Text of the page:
Now if you’ll excuse me, I have to make some phone calls – I’ve been warned by e-mail that a fleet of alien saucers is due to land at Savusavu tomorrow.

Ed. Note. This is precisely why this blog has constantly urged Government to lift PER. There are risks, of course. What is not a risk in life? But the risks, I think, are far less than the potential gains: more public trust and support, more dialogue, less international  opposition.  

Lifting PER will take much of the wind out of the sails of those who oppose Government.

Comments

White Frangipani said…
Good on Bruce Hill for seeing for himself what is really going on in Fiji and reporting in an unbiased way. I don't agree though that the other Fiji - the magical wonderland called rumour is the result of a vacuum caused by censorship and the lack of a free media. Gossip and the "big news" of the day and the "coconut wire" game of Chinese Whispers did not suddenly rear its head because of the December 2006 coup and when PER was enforced. The other Fiji - the magical wonderland called rumour has been there all along - gossip and rumour is a part of everyday life in Fiji and has been for years. At least Bruce Hill came to realise that not all he was hearing was the actual truth. Bruce Hill has proved the point that journalists should always check their source of information for the truth before publishing.
ABC of non-sequiturs said…
Yes, White Frangipani, it's always valuable when a visiting overseas journalist realises the extent of the coconut radio and how unfounded gossip and rumour can distort the flow of information. My problem with Mr Hill is that he uses this discovery to argue that it's the PER and censorship that's responsible for this wave of misinformation. Which places him firmly in the camp of critics of the regime and open to accusations that he's merely highlighting this to make a political point. White Frangipani is right. The rumour mill in Fiji has always worked overtime and thrives whether we're a democracy or a dictatorship. Bruce Hills gets points for recognising its pitfalls but none whatsoever for linking it to the PER and, by implication, blaming the dictatorship for creating a climate of fevered gossip. A classic non-sequitur.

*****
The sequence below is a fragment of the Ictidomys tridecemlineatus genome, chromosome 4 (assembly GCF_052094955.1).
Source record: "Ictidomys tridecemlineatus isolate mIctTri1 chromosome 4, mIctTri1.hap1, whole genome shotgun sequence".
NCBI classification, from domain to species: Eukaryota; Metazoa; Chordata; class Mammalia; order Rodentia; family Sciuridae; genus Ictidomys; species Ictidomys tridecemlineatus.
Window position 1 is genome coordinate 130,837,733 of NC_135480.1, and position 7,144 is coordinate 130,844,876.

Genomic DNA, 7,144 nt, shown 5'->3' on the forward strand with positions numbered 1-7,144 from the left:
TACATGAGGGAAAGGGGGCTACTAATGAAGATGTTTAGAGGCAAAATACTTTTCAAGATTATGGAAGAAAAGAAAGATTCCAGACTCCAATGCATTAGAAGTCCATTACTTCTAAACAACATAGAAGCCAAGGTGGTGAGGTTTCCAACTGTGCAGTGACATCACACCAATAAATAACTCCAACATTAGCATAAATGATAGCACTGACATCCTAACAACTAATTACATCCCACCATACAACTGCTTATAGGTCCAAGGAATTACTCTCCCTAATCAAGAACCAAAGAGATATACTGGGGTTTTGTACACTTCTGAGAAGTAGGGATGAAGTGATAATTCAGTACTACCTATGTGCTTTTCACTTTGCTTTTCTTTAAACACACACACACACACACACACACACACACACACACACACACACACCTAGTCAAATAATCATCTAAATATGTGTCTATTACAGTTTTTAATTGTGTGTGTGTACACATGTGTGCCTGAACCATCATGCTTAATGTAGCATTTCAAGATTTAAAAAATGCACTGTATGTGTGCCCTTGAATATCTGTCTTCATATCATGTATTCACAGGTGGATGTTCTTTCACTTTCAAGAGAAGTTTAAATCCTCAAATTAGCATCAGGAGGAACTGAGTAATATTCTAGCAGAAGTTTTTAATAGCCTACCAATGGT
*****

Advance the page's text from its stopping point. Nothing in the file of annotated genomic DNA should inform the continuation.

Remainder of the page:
Anonymous said…
Will Bruce Hill take responsibility should the PER be lifted for those who decide overnight to invade my compound or my neighbours' next door - eight-at-a-time wielding knives and masked by balaclavas wholly intent upon havoc? Does he or anyone like him fully realise the reality of the situation that is being confronted? Rumours distort the climate of prevailing uncertainty but a premature lifting of the PER would most likely be a return to opportunistic crime and rent-a-mob. So easy to advocate for the easy way out when you are not here and not prey to 'what happens next'. Not unlike democratic elections now underway in Afghanistan. More than premature one might think? Who has the right to exhort people to vote if doing so will expose them to marauding Taliban? Afghanistan is a war zone, for heavens sake. Fiji is a 'rumour-mongering zone'. The smart people work out a way to disentangle fact from fiction. The rest just sail along with the tide of the latest fantastic fallacy robed in the garb of veracity. How else is one to pass the time until 2014?
jumping at shadows said…
It seems that a number of coup supporters are still jumping at shadows? What is it that you are afraid off? The dark?